In 1996 Peron co-authored the infamous Compassionate Use Act, also known as Proposition 215. which allowed for the use of medical marijuana. Proposition 215 passed with 55% of the vote, making it the first medical marijuana initiative to be passed at the state level. The success of the Compassionate Use Act in the face of federal prohibition set off a chain reaction that took place all across North America, and laid the foundation for the legalization efforts we now benefit from in the US and Canada.
Dennis Peron’s activism made a tangible difference by passing legislation and getting medicine into the hands of the sick people who needed it. But Peron did more than that—he inspired the people around him to take up the cause.
Thanks to the San Francisco Buyers Club, activist Paul Scott was able to procure cannabis to help treat his HIV. When the SFBC was eventually shut down, Paul went on to serve as one of the first board members of the Oakland Cannabis Buyers Club, which was modeled after the SFBC. Paul saw the importance of getting medicine into the hands of underserved African-American communities, and went on to start his own dispensing collective in his hometown of Inglewood. In 1999 Paul started the Inglewood Wellness Center to address the cannabis needs of Southern California, which faithfully served the community until 2013. Paul Scott remains an activist to this day, currently serving as president of the Los Angeles Black Gay Pride Association.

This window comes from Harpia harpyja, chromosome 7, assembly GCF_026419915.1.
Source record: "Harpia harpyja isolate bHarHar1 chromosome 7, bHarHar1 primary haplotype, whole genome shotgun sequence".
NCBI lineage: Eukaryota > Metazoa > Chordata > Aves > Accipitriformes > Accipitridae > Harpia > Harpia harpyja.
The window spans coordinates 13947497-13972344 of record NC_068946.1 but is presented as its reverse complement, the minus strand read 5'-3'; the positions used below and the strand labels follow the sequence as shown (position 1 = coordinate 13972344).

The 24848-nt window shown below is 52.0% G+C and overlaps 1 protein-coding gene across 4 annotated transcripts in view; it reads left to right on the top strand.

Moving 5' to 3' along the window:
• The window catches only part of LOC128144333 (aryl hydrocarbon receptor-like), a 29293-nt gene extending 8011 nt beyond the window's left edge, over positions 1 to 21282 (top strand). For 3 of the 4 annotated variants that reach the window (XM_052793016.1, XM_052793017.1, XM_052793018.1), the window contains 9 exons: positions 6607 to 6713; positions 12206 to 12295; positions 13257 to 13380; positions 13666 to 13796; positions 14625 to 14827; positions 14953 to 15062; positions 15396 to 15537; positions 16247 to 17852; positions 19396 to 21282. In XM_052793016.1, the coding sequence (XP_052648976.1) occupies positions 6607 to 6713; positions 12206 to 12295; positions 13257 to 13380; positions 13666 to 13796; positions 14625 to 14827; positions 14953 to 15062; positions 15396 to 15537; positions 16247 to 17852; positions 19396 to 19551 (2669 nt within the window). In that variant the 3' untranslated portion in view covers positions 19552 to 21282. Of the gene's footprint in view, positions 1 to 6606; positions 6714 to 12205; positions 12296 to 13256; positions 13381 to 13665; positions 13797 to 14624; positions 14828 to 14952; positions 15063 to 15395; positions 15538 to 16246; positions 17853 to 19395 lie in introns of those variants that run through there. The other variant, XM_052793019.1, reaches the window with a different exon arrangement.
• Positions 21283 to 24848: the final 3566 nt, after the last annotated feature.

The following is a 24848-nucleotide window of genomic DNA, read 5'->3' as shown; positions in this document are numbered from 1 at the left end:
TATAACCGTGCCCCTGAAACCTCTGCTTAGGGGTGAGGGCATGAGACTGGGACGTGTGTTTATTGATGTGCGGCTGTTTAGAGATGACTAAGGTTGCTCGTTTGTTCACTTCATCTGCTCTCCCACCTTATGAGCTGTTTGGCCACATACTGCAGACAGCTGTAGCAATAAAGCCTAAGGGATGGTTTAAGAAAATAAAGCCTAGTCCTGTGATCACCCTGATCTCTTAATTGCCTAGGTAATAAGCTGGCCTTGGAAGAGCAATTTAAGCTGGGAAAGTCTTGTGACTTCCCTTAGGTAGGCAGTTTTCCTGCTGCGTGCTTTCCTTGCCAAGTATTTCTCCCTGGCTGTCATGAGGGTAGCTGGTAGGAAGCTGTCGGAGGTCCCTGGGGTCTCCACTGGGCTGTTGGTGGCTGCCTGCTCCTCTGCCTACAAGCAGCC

We’ve come a long way since the ‘90s in regards to both the gay rights and cannabis legalization movements, but now’s not the time to rest. We still have a long road ahead of us. Cannabis continues to be federally listed as a Schedule I drug, and more than seventy countries still criminalize homosexuality.
As the fight continues, so does the intersection of the two communities. Kush Queens has recently partnered with Asylum Connect, promising a donation of 25 thousand dollars to help further their cause.
Asylum Connect is a nonprofit that is using technology to help refugees who are fleeing countries where they are persecuted for their sexual orientation or gender expression find safe navigation.
It’s important to remember activist burnout is a real thing. We have to find the time to practice both community care and self care. Look to the Kush Queen Pride Collection to find great products to help you unwind so you can keep up the good fight.
Relax with their glitter bath bomb. The eco-friendly holographic glitter will make you feel like a queen while you enjoy soaking in the alleviating embrace of 100mg CBD. These full-spectrum bath bombs were designed with the entourage effect in mind, and the essential oils perfectly complement the natural occurring terpenes found in hemp-derived CBD.
Or enjoy the titillating effects of the Kush Queens Pride BIG Lube Energy. This water-based CBD infused lubricant is perfect for both men and women. Because water-based lubes are safe-sex approved for latex condoms, Big Lube Energy can be used with any condom, or with any toys.
If you’re just looking for some no-frills, high-quality CBD, look no further than the Kush Queens Pride GummiesRX. Each gummy contains 25mg of premium CBD, and offers an easy way to chill out.